Related topics: cells · genes · cancer · cancer cells · amino acids

A rapid, easy-to-use DNA amplification method at 37 Celcius

Scientists in Japan have developed a way of amplifying DNA on a scale suitable for use in the emerging fields of DNA-based computing and molecular robotics. By enabling highly sensitive nucleic acid detection, their method ...

A microscopic topographic map of cellular function

The flow of traffic through our nation's highways and byways is meticulously mapped and studied, but less is known about how materials in cells travel. Now, a team of researchers at the University of Missouri is challenging ...

Nuclear pore complex outer rings: No longer 'one size fits all'

In eukaryotic cells, the nucleus is walled off from the rest of the cell by the nuclear envelope. All transport into and out of the nucleus occurs via cylindrical channels called nuclear pore complexes (NPCs) that penetrate ...

How the cell protects itself

The cell contains transcripts of genetic material, which migrate from the cell nucleus to another part of the cell. This movement protects the genetic transcripts from the recruitment of "spliceosomes." If this protection ...

Hybrid nanostructure steps up light-harvesting efficiency

To absorb incoming sunlight, plants and certain kinds of bacteria rely on a light-harvesting protein complex containing molecules called chromophores. This complex funnels solar energy to the photosynthetic reaction center, ...

Lab-grown dairy: The next food frontier

Lab-grown meat is getting a lot of attention along with plant-based meat substitutes. Technology is driving the industry toward providing alternatives to conventionally produced food products. Dairy proteins may be the next ...

The deep learning dive: how cells regulate division

Combining tissue imaging and artificial intelligence, Hollings Cancer Center researchers at the Medical University of South Carolina probed deeper into how cell division cycles are regulated, in this study released online ...

Translation of genes more complex than expected

Researchers from Marvin Tanenbaum's group at the Hubrecht Institute have shown that translation of the genetic information stored in our DNA is much more complex than previously thought. This discovery was made by developing ...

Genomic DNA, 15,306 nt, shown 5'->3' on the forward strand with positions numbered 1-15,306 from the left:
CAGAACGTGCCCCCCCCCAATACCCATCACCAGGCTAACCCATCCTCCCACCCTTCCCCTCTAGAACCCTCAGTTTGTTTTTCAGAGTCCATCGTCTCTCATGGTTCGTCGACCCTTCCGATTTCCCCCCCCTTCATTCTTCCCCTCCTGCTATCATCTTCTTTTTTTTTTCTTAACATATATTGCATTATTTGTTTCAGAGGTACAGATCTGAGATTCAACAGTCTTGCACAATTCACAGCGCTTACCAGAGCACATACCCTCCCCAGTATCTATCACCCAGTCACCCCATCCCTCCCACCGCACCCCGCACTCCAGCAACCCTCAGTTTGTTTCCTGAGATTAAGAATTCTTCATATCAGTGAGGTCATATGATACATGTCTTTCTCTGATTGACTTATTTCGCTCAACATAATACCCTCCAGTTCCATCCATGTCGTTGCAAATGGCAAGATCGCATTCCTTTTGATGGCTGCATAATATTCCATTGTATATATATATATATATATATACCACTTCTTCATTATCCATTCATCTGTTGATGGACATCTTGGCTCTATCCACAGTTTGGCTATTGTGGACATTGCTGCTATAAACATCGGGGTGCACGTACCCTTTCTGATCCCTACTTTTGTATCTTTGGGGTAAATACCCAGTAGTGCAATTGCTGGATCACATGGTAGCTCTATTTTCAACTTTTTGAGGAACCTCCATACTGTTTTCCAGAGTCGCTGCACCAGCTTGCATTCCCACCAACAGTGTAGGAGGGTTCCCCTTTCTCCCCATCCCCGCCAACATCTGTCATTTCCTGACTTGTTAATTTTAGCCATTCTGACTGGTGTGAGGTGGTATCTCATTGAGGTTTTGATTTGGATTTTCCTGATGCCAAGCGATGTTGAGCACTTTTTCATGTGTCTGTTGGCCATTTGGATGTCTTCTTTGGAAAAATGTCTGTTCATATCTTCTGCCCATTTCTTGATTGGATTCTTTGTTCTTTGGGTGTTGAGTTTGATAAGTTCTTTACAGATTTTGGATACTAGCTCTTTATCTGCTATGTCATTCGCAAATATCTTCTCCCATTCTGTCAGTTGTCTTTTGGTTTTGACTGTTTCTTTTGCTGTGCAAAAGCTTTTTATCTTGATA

'Fishing a line' coupled with clockwork for daily rhythm

Organisms on this planet, including human beings, exhibit a biological rhythm that repeats about every 24 hours to adapt to the daily environmental alteration caused by the rotation of the earth. This circadian rhythm is ...

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Protein

Proteins (also known as polypeptides) are organic compounds made of amino acids arranged in a linear chain. The amino acids in a polymer chain are joined together by the peptide bonds between the carboxyl and amino groups of adjacent amino acid residues. The sequence of amino acids in a protein is defined by the sequence of a gene, which is encoded in the genetic code. In general, the genetic code specifies 20 standard amino acids, however in certain organisms the genetic code can include selenocysteine — and in certain archaea — pyrrolysine. Shortly after or even during synthesis, the residues in a protein are often chemically modified by post-translational modification, which alter the physical and chemical properties, folding, stability, activity, and ultimately, the function of the proteins. Proteins can also work together to achieve a particular function, and they often associate to form stable complexes.

Like other biological macromolecules such as polysaccharides and nucleic acids, proteins are essential parts of organisms and participate in virtually every process within cells. Many proteins are enzymes that catalyze biochemical reactions and are vital to metabolism. Proteins also have structural or mechanical functions, such as actin and myosin in muscle and the proteins in the cytoskeleton, which form a system of scaffolding that maintains cell shape. Other proteins are important in cell signaling, immune responses, cell adhesion, and the cell cycle. Proteins are also necessary in animals' diets, since animals cannot synthesize all the amino acids they need and must obtain essential amino acids from food. Through the process of digestion, animals break down ingested protein into free amino acids that are then used in metabolism.

Proteins were first described and named by the Swedish chemist Jöns Jakob Berzelius in 1838. However, the central role of proteins in living organisms was not fully appreciated until 1926, when James B. Sumner showed that the enzyme urease was a protein. The first protein to be sequenced was insulin, by Frederick Sanger, who won the Nobel Prize for this achievement in 1958. The first protein structures to be solved were hemoglobin and myoglobin, by Max Perutz and Sir John Cowdery Kendrew, respectively, in 1958. The three-dimensional structures of both proteins were first determined by x-ray diffraction analysis; Perutz and Kendrew shared the 1962 Nobel Prize in Chemistry for these discoveries. Proteins may be purified from other cellular components using a variety of techniques such as ultracentrifugation, precipitation, electrophoresis, and chromatography; the advent of genetic engineering has made possible a number of methods to facilitate purification. Methods commonly used to study protein structure and function include immunohistochemistry, site-directed mutagenesis, and mass spectrometry.

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